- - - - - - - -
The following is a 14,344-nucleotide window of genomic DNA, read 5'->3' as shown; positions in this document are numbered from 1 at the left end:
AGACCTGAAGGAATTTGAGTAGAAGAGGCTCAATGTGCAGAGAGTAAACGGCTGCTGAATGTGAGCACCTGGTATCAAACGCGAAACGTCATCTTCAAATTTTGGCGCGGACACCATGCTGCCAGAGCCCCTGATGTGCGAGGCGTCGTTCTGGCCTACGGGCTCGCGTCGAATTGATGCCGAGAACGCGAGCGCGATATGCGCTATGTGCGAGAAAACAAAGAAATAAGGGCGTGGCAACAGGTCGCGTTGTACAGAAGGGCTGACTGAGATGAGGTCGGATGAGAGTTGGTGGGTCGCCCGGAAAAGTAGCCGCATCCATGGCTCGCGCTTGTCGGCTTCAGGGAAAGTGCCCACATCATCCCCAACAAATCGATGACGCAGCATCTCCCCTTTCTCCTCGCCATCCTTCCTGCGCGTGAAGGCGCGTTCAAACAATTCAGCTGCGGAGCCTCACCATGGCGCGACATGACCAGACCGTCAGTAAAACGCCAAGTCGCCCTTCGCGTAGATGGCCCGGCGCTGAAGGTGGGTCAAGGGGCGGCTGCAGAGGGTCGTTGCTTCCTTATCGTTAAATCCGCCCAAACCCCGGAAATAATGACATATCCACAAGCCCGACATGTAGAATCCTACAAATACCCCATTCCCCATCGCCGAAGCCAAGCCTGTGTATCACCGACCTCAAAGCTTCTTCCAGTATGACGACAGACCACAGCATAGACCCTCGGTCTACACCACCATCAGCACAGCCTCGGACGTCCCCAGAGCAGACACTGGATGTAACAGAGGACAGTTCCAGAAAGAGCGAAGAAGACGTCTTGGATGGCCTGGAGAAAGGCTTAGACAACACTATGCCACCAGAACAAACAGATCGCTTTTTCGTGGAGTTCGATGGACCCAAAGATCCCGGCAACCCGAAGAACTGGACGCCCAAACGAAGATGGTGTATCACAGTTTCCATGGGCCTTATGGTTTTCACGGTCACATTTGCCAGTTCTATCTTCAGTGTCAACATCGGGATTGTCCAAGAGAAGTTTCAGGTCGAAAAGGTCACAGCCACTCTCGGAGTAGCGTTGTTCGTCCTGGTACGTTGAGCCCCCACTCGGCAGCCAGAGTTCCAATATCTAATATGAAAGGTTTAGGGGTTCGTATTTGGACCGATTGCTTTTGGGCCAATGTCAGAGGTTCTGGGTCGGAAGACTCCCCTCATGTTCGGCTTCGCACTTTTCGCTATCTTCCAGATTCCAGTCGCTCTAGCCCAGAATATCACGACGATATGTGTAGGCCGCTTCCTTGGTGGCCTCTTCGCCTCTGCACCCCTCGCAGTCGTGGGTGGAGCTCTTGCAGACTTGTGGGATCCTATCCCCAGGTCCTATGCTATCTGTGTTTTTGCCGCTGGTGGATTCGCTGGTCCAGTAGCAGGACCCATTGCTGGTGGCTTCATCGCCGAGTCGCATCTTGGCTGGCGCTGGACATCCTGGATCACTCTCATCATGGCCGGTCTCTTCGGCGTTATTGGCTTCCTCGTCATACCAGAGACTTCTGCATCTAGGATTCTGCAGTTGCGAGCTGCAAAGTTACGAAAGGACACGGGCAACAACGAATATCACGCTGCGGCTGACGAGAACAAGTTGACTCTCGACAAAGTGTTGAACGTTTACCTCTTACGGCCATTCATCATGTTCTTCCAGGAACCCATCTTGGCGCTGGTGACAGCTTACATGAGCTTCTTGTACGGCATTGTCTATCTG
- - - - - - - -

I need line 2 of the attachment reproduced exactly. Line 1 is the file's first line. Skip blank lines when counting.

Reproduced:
AGACCTGAAGGAATTTGAGTAGAAGAGGCTCAATGTGCAGAGAGTAAACGGCTGCTGAATGTGAGCACCTGGTATCAAACGCGAAACGTCATCTTCAAATTTTGGCGCGGACACCATGCTGCCAGAGCCCCTGATGTGCGAGGCGTCGTTCTGGCCTACGGGCTCGCGTCGAATTGATGCCGAGAACGCGAGCGCGATATGCGCTATGTGCGAGAAAACAAAGAAATAAGGGCGTGGCAACAGGTCGCGTTGTACAGAAGGGCTGACTGAGATGAGGTCGGATGAGAGTTGGTGGGTCGCCCGGAAAAGTAGCCGCATCCATGGCTCGCGCTTGTCGGCTTCAGGGAAAGTGCCCACATCATCCCCAACAAATCGATGACGCAGCATCTCCCCTTTCTCCTCGCCATCCTTCCTGCGCGTGAAGGCGCGTTCAAACAATTCAGCTGCGGAGCCTCACCATGGCGCGACATGACCAGACCGTCAGTAAAACGCCAAGTCGCCCTTCGCGTAGATGGCCCGGCGCTGAAGGTGGGTCAAGGGGCGGCTGCAGAGGGTCGTTGCTTCCTTATCGTTAAATCCGCCCAAACCCCGGAAATAATGACATATCCACAAGCCCGACATGTAGAATCCTACAAATACCCCATTCCCCATCGCCGAAGCCAAGCCTGTGTATCACCGACCTCAAAGCTTCTTCCAGTATGACGACAGACCACAGCATAGACCCTCGGTCTACACCACCATCAGCACAGCCTCGGACGTCCCCAGAGCAGACACTGGATGTAACAGAGGACAGTTCCAGAAAGAGCGAAGAAGACGTCTTGGATGGCCTGGAGAAAGGCTTAGACAACACTATGCCACCAGAACAAACAGATCGCTTTTTCGTGGAGTTCGATGGACCCAAAGATCCCGGCAACCCGAAGAACTGGACGCCCAAACGAAGATGGTGTATCACAGTTTCCATGGGCCTTATGGTTTTCACGGTCACATTTGCCAGTTCTATCTTCAGTGTCAACATCGGGATTGTCCAAGAGAAGTTTCAGGTCGAAAAGGTCACAGCCACTCTCGGAGTAGCGTTGTTCGTCCTGGTACGTTGAGCCCCCACTCGGCAGCCAGAGTTCCAATATCTAATATGAAAGGTTTAGGGGTTCGTATTTGGACCGATTGCTTTTGGGCCAATGTCAGAGGTTCTGGGTCGGAAGACTCCCCTCATGTTCGGCTTCGCACTTTTCGCTATCTTCCAGATTCCAGTCGCTCTAGCCCAGAATATCACGACGATATGTGTAGGCCGCTTCCTTGGTGGCCTCTTCGCCTCTGCACCCCTCGCAGTCGTGGGTGGAGCTCTTGCAGACTTGTGGGATCCTATCCCCAGGTCCTATGCTATCTGTGTTTTTGCCGCTGGTGGATTCGCTGGTCCAGTAGCAGGACCCATTGCTGGTGGCTTCATCGCCGAGTCGCATCTTGGCTGGCGCTGGACATCCTGGATCACTCTCATCATGGCCGGTCTCTTCGGCGTTATTGGCTTCCTCGTCATACCAGAGACTTCTGCATCTAGGATTCTGCAGTTGCGAGCTGCAAAGTTACGAAAGGACACGGGCAACAACGAATATCACGCTGCGGCTGACGAGAACAAGTTGACTCTCGACAAAGTGTTGAACGTTTACCTCTTACGGCCATTCATCATGTTCTTCCAGGAACCCATCTTGGCGCTGGTGACAGCTTACATGAGCTTCTTGTACGGCATTGTCTATCTG